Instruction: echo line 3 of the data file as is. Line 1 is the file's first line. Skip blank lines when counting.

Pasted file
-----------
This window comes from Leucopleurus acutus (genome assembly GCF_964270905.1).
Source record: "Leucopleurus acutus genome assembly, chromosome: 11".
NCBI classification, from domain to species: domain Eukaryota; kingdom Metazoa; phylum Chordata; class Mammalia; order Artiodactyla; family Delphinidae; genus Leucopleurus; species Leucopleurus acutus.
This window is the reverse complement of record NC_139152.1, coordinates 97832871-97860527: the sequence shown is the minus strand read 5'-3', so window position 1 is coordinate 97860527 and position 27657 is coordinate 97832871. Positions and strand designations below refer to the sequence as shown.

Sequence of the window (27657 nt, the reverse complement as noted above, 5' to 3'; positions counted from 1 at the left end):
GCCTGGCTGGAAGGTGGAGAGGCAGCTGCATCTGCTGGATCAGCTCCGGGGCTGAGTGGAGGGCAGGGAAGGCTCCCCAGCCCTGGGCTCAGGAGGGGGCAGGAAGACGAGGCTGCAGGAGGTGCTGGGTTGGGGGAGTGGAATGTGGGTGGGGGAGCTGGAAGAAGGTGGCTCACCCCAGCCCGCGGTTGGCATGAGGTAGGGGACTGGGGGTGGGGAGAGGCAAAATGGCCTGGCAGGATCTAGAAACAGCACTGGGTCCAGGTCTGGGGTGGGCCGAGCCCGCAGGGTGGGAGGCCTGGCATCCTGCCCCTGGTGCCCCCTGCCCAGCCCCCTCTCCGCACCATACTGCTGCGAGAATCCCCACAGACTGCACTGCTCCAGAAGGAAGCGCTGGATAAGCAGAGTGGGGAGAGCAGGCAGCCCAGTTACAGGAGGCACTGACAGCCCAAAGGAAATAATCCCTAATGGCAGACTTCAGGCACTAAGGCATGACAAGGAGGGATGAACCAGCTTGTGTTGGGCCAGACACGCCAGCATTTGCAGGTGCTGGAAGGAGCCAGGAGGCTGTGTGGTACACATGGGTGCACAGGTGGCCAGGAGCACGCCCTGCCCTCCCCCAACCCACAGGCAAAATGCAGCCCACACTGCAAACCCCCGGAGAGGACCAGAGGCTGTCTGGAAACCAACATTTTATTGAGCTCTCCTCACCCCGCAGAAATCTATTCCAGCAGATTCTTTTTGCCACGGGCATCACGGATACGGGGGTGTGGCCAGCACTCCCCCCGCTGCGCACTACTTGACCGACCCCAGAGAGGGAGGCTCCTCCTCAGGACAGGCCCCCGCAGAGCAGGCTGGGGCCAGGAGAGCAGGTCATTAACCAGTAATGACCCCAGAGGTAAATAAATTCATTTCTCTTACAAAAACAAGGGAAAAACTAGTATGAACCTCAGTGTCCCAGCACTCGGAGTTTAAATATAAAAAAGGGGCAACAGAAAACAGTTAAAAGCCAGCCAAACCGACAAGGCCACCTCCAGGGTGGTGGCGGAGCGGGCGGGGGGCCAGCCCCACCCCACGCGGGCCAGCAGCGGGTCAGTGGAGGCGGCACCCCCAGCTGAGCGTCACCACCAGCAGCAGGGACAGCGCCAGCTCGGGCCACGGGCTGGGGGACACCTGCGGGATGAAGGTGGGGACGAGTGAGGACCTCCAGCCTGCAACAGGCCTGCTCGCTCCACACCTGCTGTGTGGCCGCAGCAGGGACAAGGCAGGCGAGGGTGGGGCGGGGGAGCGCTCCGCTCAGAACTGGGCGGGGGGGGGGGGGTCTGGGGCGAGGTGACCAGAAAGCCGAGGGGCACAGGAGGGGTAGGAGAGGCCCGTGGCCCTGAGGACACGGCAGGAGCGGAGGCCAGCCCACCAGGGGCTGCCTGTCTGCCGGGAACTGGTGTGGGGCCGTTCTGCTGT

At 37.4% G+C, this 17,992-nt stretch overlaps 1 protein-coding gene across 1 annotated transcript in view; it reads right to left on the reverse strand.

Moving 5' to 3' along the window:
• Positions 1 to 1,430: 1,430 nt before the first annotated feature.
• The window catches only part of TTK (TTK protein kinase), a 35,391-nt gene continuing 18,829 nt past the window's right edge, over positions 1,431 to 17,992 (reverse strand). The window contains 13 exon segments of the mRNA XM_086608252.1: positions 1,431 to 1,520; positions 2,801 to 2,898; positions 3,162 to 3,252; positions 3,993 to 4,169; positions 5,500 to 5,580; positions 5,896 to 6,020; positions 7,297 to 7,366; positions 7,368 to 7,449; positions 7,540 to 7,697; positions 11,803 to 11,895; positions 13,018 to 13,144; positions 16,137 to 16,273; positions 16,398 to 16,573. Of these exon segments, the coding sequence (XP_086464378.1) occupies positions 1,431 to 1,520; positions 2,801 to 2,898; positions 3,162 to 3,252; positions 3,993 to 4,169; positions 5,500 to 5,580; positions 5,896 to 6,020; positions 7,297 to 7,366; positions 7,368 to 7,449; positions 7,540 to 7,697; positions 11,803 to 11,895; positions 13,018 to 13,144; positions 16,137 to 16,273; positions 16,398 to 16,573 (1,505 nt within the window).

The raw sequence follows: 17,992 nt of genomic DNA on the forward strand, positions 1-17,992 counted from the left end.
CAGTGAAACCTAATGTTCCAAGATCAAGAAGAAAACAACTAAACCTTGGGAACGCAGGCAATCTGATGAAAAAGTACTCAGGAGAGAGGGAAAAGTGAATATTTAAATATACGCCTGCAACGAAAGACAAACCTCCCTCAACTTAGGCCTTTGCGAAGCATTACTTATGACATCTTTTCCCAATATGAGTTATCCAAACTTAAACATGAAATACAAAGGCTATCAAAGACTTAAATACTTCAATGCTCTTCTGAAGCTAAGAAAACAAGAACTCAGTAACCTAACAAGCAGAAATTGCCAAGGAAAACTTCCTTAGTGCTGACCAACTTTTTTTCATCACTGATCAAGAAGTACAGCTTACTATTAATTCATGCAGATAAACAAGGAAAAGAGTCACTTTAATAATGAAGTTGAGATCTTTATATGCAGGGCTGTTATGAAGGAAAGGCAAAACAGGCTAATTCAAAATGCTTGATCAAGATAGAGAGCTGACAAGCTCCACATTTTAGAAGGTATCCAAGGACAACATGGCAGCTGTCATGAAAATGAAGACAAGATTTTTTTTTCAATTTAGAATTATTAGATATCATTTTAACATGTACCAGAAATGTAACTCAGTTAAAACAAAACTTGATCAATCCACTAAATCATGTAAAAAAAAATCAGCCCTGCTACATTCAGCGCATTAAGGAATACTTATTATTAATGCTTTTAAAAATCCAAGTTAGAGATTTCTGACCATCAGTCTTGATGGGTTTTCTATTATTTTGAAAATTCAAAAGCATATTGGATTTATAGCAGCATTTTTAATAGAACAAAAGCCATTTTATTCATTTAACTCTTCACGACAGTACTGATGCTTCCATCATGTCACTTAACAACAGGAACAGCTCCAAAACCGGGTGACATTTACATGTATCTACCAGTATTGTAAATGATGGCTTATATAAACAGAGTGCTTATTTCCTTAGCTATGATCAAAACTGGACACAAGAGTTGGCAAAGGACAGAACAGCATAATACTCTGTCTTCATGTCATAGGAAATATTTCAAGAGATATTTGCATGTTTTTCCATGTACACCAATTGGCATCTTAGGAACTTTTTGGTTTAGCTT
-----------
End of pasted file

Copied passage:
NCBI classification, from domain to species: domain Eukaryota; kingdom Metazoa; phylum Chordata; class Mammalia; order Artiodactyla; family Delphinidae; genus Leucopleurus; species Leucopleurus acutus.